We are going to use TensorFlow Keras with a 3 layer feed forward perceptron neural network to build a sketch classification model. The dataset is a subset of the Quickdraw dataset. It has been sampled to only 10 classes and 10000 observations per class. We will build a baseline classification model then run a few experiments with different optimizers and learning rates to benchmark the performance of this simple Neural Network (NN) architecture.

### Load dataset

Our data is in Numpy’s compressed array (npz) format. We need to load it from a url address. First, we need to import the following modules.

```
import numpy as np
from sklearn.utils import shuffle
from sklearn.model_selection import train_test_split
import wget
```

We load, shuffle and split the data into train and test with a ratio of 0.2:

```
def load_quickdraw10(path):
wget.download(path)
data = np.load('quickdraw10.npz')
X = data['arr_0']
y = data['arr_1']
print(X.shape)
print(y.shape)
X, y = shuffle(X, y)
X_train, X_test, y_train, y_test = train_test_split(X, y, test_size=0.2, random_state=42)
return X_train, y_train, X_test, y_test
path = 'https://github.com/skhabiri/ML-ANN/raw/main/data/quickdraw10.npz'
X_train, y_train, X_test, y_test = load_quickdraw10(path)
```

(100000, 784) (100000,) We have 10 classes with 10K samples for each class. Each input sample image is represented by an array of 784 dimensions. Array values are from 0 to 255. As a good practice we normalize the input array values.

```
xmax = X_train.max()
X_train = X_train / xmax
X_test = X_test / xmax
X_train.max()
```

When data is normalized to values within 0 and 1, that ensures the update to all the weights are in equal proportions which can lead to quicker convergence on the optimal weight values. If your dataset’s values range across multiple orders of magnitude (i.e. 10^1, 10^2, 10^3, 10^4 ), then gradient descent will update the weights in grossly uneven proportions.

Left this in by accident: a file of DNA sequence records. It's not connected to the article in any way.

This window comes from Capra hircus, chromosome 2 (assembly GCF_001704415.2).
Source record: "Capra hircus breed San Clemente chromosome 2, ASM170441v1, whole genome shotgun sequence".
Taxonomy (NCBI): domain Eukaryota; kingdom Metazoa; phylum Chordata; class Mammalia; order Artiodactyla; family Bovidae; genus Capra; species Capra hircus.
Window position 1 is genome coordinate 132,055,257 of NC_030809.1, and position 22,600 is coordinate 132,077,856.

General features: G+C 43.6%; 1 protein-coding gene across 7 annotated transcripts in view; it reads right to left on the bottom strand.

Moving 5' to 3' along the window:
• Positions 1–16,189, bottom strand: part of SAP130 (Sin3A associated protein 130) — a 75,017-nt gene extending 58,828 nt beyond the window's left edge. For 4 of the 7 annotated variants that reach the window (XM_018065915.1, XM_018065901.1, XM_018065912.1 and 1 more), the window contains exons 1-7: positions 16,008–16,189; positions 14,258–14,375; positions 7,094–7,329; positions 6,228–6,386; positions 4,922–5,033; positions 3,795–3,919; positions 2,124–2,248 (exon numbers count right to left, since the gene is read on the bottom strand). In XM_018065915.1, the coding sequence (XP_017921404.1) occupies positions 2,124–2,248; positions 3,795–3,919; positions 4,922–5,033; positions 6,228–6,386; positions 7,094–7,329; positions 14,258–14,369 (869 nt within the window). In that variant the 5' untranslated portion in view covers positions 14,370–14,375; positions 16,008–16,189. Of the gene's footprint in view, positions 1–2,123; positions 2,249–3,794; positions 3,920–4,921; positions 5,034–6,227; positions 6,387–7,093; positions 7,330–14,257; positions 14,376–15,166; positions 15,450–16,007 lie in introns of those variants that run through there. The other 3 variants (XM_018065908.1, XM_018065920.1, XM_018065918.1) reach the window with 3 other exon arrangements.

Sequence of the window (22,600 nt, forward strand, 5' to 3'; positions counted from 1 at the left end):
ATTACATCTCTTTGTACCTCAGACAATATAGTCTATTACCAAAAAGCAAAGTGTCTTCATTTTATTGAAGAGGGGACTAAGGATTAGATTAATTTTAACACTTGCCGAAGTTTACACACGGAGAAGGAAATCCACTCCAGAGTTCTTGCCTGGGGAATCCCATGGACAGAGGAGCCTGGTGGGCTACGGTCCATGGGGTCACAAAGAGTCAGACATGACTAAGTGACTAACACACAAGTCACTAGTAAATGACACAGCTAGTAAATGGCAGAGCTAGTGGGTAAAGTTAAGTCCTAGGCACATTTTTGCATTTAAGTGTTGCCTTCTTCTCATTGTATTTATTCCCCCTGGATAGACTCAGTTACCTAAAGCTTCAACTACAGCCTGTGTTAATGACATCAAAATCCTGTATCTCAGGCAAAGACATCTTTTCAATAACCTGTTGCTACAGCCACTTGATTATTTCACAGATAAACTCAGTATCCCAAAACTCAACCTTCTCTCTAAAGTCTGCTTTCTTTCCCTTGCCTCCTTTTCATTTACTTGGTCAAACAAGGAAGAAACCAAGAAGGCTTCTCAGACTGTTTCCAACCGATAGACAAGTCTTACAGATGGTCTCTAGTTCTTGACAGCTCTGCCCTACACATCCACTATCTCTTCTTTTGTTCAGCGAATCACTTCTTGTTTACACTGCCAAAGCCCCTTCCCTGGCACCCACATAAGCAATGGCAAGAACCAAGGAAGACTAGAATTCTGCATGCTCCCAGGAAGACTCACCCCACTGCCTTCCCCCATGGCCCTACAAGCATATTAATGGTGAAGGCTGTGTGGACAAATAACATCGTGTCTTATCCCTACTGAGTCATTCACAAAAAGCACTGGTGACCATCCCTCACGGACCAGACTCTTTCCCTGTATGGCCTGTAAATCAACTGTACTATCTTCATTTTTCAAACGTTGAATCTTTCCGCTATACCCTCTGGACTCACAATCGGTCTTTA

- The selected classes are:
`class_names = ['apple', 'anvil', 'airplane', 'banana', 'The Eiffel Tower', 'The Mona Lisa', 'The Great Wall of China', 'alarm clock', 'ant', 'asparagus']`

### Define and compile the model

We write a function to returns a compiled TensorFlow Keras Sequential Model suitable for classifying the QuickDraw-10 dataset. We leave `learning rate`

and `optimizer`

as hyperparamters to tune later.

```
from tensorflow.keras import Sequential
from tensorflow.keras.layers import Dense
from tensorflow.keras.optimizers import *
def create_model(optim, lr=0.01):
"""
optim: class of the optimizer. values: [Adadelta, Adagrad, Adam, Ftrl, SGD]
"""
opt = optim(learning_rate=lr)
model = Sequential(
[
# 784 inputs + 1 bias connect to 32 1st layer Hiddent neurons
Dense(32, activation='relu', input_dim=784),
# 32 1st-H-Neurons + 1 bias connected to 32 2'nd layer H-Neurons
Dense(32, activation='relu'),
# 32 2nd-H-neurons connect to 10 Output neurons
Dense(10, activation='softmax')
]
)
model.compile(optimizer=opt, loss='sparse_categorical_crossentropy', metrics=['accuracy'])
return model
```

We have 784 inputs, two dense layers each with 32 neurons, and 10 output classes. Including the bias node at each layer, total number of weights are `784+1 * 32+1 * 32+1 * 10`

. Since this is a multilable classification with integer classes, we use sparse_categorical_crossentropy.

### Train and validate

Let’s sweep different hyperparameters and review its effect on the model accuracy. Below is a function to sweep values of a hyperparameter and fit the model. This would allow us to examine the sensitivity of the model to a particular hyperparameter.

```
def fit_param(param_lst, key, **kwargs):
"""
This function fits a ANN created by create_model() while sweeping a parameter
param_list: list of values for the parameter
key: string key for the parameter. Values: "lr", "batch_size", "epochs", "optimizer"
return: a dictionary with
{f"{par}_": [fitted model, fitted result],
"key": key, "param_lst": param_lst}
model_dict[f"{par}_"][0] is the model
model_dict[f"{par}_"][1] is the fit result
kwargs: all the keyword arguments that have been used in the function
"""
# initialize **kwargs:
if not kwargs:
kwargs = {"lr": 0.1, "batch": 128, "epoch": 5, "optimizer": Adam}
model_dict={}
model_dict["key"] = key
model_dict["param_lst"] = param_lst
for par in param_lst:
kwargs[key] = par
print(f"********* Fitting for {key}={kwargs[key]} *********")
print(f""" Fitting for lr, batch, epoch, optimizer=
{kwargs["lr"]}, {kwargs["batch"]}, {kwargs["epoch"]}, {kwargs["optimizer"]}""")
# Initialize the dictionary